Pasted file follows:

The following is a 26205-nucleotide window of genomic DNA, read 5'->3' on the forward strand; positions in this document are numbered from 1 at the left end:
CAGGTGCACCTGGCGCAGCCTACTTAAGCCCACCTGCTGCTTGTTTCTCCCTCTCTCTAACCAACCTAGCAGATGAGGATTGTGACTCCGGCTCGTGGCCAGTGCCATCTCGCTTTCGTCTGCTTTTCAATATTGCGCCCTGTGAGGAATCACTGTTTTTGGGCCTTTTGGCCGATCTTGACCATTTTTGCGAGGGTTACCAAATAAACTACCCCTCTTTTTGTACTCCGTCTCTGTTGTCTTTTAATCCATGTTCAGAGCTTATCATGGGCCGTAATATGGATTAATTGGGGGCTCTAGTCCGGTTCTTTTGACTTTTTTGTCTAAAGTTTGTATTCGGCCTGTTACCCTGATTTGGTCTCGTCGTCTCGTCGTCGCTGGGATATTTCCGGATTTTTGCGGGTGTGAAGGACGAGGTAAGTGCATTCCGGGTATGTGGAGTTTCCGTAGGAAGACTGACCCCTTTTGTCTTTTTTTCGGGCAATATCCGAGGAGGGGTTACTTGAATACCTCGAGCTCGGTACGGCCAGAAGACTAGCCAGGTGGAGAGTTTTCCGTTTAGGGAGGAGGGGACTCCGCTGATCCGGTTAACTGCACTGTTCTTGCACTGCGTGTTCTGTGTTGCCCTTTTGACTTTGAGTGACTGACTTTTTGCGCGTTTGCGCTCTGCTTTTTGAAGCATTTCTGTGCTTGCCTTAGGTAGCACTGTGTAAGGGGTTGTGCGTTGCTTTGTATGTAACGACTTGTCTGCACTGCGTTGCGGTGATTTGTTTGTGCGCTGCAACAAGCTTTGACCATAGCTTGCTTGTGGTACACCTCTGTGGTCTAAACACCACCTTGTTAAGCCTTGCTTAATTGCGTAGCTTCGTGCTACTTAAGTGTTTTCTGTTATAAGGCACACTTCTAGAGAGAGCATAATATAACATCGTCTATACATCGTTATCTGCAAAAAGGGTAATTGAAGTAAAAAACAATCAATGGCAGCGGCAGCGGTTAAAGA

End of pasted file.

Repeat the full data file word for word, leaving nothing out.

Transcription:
The following is a 26205-nucleotide window of genomic DNA, read 5'->3' on the forward strand; positions in this document are numbered from 1 at the left end:
CAGGTGCACCTGGCGCAGCCTACTTAAGCCCACCTGCTGCTTGTTTCTCCCTCTCTCTAACCAACCTAGCAGATGAGGATTGTGACTCCGGCTCGTGGCCAGTGCCATCTCGCTTTCGTCTGCTTTTCAATATTGCGCCCTGTGAGGAATCACTGTTTTTGGGCCTTTTGGCCGATCTTGACCATTTTTGCGAGGGTTACCAAATAAACTACCCCTCTTTTTGTACTCCGTCTCTGTTGTCTTTTAATCCATGTTCAGAGCTTATCATGGGCCGTAATATGGATTAATTGGGGGCTCTAGTCCGGTTCTTTTGACTTTTTTGTCTAAAGTTTGTATTCGGCCTGTTACCCTGATTTGGTCTCGTCGTCTCGTCGTCGCTGGGATATTTCCGGATTTTTGCGGGTGTGAAGGACGAGGTAAGTGCATTCCGGGTATGTGGAGTTTCCGTAGGAAGACTGACCCCTTTTGTCTTTTTTTCGGGCAATATCCGAGGAGGGGTTACTTGAATACCTCGAGCTCGGTACGGCCAGAAGACTAGCCAGGTGGAGAGTTTTCCGTTTAGGGAGGAGGGGACTCCGCTGATCCGGTTAACTGCACTGTTCTTGCACTGCGTGTTCTGTGTTGCCCTTTTGACTTTGAGTGACTGACTTTTTGCGCGTTTGCGCTCTGCTTTTTGAAGCATTTCTGTGCTTGCCTTAGGTAGCACTGTGTAAGGGGTTGTGCGTTGCTTTGTATGTAACGACTTGTCTGCACTGCGTTGCGGTGATTTGTTTGTGCGCTGCAACAAGCTTTGACCATAGCTTGCTTGTGGTACACCTCTGTGGTCTAAACACCACCTTGTTAAGCCTTGCTTAATTGCGTAGCTTCGTGCTACTTAAGTGTTTTCTGTTATAAGGCACACTTCTAGAGAGAGCATAATATAACATCGTCTATACATCGTTATCTGCAAAAAGGGTAATTGAAGTAAAAAACAATCAATGGCAGCGGCAGCGGTTAAAGA